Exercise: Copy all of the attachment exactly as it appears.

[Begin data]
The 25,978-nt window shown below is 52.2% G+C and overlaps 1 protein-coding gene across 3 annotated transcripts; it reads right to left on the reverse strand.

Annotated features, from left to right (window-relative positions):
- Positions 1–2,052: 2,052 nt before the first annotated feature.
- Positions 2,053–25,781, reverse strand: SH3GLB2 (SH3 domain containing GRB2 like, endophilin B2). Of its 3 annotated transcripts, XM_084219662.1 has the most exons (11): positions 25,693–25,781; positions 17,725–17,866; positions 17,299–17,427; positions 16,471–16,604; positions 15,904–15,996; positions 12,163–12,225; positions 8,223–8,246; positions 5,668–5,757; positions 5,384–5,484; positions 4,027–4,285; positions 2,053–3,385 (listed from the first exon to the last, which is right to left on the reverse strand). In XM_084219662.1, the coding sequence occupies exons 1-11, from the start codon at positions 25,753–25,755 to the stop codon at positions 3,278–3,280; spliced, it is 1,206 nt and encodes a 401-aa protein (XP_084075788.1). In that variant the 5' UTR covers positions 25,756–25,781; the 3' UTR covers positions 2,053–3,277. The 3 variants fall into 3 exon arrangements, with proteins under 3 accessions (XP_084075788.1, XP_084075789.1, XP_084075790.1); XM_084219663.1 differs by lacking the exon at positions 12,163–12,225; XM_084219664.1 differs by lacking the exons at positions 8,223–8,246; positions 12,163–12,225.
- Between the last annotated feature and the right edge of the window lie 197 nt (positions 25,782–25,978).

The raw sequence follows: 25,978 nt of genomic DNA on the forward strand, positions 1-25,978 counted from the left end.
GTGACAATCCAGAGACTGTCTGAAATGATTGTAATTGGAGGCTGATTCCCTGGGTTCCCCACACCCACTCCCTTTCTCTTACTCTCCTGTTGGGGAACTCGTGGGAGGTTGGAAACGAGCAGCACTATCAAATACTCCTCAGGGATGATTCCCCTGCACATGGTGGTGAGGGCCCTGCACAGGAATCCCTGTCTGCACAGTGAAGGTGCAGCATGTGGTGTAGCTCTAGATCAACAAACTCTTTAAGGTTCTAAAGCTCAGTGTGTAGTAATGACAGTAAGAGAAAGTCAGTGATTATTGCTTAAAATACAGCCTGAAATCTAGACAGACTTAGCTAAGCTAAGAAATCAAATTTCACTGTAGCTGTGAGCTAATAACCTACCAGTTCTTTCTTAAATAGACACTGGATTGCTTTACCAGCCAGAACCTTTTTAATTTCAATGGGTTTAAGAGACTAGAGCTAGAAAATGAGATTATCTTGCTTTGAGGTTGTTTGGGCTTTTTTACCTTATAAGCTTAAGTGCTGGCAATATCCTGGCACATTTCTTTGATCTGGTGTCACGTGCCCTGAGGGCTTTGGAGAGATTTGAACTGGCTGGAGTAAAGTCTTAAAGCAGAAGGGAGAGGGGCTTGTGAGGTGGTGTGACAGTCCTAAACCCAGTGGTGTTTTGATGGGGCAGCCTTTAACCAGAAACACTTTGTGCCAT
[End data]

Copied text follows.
The 25,978-nt window shown below is 52.2% G+C and overlaps 1 protein-coding gene across 3 annotated transcripts; it reads right to left on the reverse strand.

Annotated features, from left to right (window-relative positions):
- Positions 1–2,052: 2,052 nt before the first annotated feature.
- Positions 2,053–25,781, reverse strand: SH3GLB2 (SH3 domain containing GRB2 like, endophilin B2). Of its 3 annotated transcripts, XM_084219662.1 has the most exons (11): positions 25,693–25,781; positions 17,725–17,866; positions 17,299–17,427; positions 16,471–16,604; positions 15,904–15,996; positions 12,163–12,225; positions 8,223–8,246; positions 5,668–5,757; positions 5,384–5,484; positions 4,027–4,285; positions 2,053–3,385 (listed from the first exon to the last, which is right to left on the reverse strand). In XM_084219662.1, the coding sequence occupies exons 1-11, from the start codon at positions 25,753–25,755 to the stop codon at positions 3,278–3,280; spliced, it is 1,206 nt and encodes a 401-aa protein (XP_084075788.1). In that variant the 5' UTR covers positions 25,756–25,781; the 3' UTR covers positions 2,053–3,277. The 3 variants fall into 3 exon arrangements, with proteins under 3 accessions (XP_084075788.1, XP_084075789.1, XP_084075790.1); XM_084219663.1 differs by lacking the exon at positions 12,163–12,225; XM_084219664.1 differs by lacking the exons at positions 8,223–8,246; positions 12,163–12,225.
- Between the last annotated feature and the right edge of the window lie 197 nt (positions 25,782–25,978).

The raw sequence follows: 25,978 nt of genomic DNA on the forward strand, positions 1-25,978 counted from the left end.
GTGACAATCCAGAGACTGTCTGAAATGATTGTAATTGGAGGCTGATTCCCTGGGTTCCCCACACCCACTCCCTTTCTCTTACTCTCCTGTTGGGGAACTCGTGGGAGGTTGGAAACGAGCAGCACTATCAAATACTCCTCAGGGATGATTCCCCTGCACATGGTGGTGAGGGCCCTGCACAGGAATCCCTGTCTGCACAGTGAAGGTGCAGCATGTGGTGTAGCTCTAGATCAACAAACTCTTTAAGGTTCTAAAGCTCAGTGTGTAGTAATGACAGTAAGAGAAAGTCAGTGATTATTGCTTAAAATACAGCCTGAAATCTAGACAGACTTAGCTAAGCTAAGAAATCAAATTTCACTGTAGCTGTGAGCTAATAACCTACCAGTTCTTTCTTAAATAGACACTGGATTGCTTTACCAGCCAGAACCTTTTTAATTTCAATGGGTTTAAGAGACTAGAGCTAGAAAATGAGATTATCTTGCTTTGAGGTTGTTTGGGCTTTTTTACCTTATAAGCTTAAGTGCTGGCAATATCCTGGCACATTTCTTTGATCTGGTGTCACGTGCCCTGAGGGCTTTGGAGAGATTTGAACTGGCTGGAGTAAAGTCTTAAAGCAGAAGGGAGAGGGGCTTGTGAGGTGGTGTGACAGTCCTAAACCCAGTGGTGTTTTGATGGGGCAGCCTTTAACCAGAAACACTTTGTGCCAT